Sunday, 10 May 2009

Oh, Deer

The Fallow Deer at the Lonely House

One without looks in tonight
Through the curtain-chink
From the sheet of glistening white;
One without looks in tonight
As we sit and think
By the fender-brink.

We do not discern those eyes
Watching in the snow;
Lit by lamps of rosy dyes
We do not discern those eyes
Wandering, aglow
Four-footed, tiptoe.

Thomas Hardy

As a break from all of this weeks digging, we went for a long walk in the woods behind our house. It confirmed my observation that there was nothing but acres of trout lilies back there, practically none of them blooming. Nothing besides trees, I mean.

Well, I exaggerate. There is also some marshy grass in the low flat areas by the streams, and a lot of some member of the ranunculus family that isn't buttercups, but I don't know what it is. There is a smallish patch of maianthemum canadense, and a sprinkling of purple and yellow violets. I think there will be some cup-plants by the stream sides. No doubt there are other things, too.

However, I can say without exaggeration that this is the least diverse forest floor I have ever seen, and I have been a regular walker of woods since my years were in single digits. It's pretty clear that the reason is the deer. I hadn't considered it before, but we did a bit of driving around yesterday, and I observed that in comparison to other local woods, ours has practically no underbrush. There are numerous well-trampled paths through our woods, and I have to assume that the whole area is so over-grazed and trampled that many plants have died out. Even many plants too toxic to be browsed by the deer have succumbed to the endless trampling.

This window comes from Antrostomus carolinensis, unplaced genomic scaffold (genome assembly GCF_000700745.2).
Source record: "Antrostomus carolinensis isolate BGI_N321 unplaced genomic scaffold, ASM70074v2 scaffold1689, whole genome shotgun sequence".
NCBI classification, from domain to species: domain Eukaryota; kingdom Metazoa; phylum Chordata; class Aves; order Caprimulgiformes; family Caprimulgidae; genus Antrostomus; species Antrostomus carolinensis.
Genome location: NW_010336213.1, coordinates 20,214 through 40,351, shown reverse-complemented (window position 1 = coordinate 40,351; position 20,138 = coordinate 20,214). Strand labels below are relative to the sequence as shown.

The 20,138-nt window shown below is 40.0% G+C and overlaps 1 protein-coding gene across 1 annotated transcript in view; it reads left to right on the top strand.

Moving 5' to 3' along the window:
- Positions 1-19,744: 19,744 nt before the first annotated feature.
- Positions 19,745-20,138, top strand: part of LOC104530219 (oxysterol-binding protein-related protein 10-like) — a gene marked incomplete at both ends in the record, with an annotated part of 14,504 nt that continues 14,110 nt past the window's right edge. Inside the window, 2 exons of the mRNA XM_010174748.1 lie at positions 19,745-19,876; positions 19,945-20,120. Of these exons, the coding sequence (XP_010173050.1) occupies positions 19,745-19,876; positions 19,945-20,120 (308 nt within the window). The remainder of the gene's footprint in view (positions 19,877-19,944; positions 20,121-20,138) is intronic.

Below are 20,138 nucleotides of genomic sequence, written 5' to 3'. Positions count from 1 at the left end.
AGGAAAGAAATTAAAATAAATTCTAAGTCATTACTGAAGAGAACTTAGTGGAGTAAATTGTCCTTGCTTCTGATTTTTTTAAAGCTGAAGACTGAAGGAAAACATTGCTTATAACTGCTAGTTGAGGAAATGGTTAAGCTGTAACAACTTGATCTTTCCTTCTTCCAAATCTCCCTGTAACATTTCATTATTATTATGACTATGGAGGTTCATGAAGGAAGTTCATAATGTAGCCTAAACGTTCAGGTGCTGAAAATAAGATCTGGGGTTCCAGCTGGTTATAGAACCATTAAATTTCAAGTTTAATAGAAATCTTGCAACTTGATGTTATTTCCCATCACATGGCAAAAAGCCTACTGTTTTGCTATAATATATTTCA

From our observations, the herd of deer which lives back there is no larger than 5 or 6 individuals, but their habitat is very constricted, between apple farms and suburban streets. I admit to having very mixed feelings about these deer. We will have to keep them out of our garden area, if we are to have a garden at all; but this may reduce their grazing area by as much as 10 %, and they are already clearly hard pressed for space. We saw one, in our walk, and as always it was a moment of excitement and pleasure. It's not a moment of excitement and pleasure though, when we go out and find another shrub half-shredded, and if (when) they get into our veggies, I'm sure the thought of learning to hunt will pass through my mind. (Won't do it, mainly because I'm pretty sure I couldn't hit the broad side of a barn door; besides if I did get one, then what?)

Eh well, nothing is perfect. We'll see how all this transpires. Expect posts on putting up electric fence over the summer, and a report on whether it actually keeps them out.

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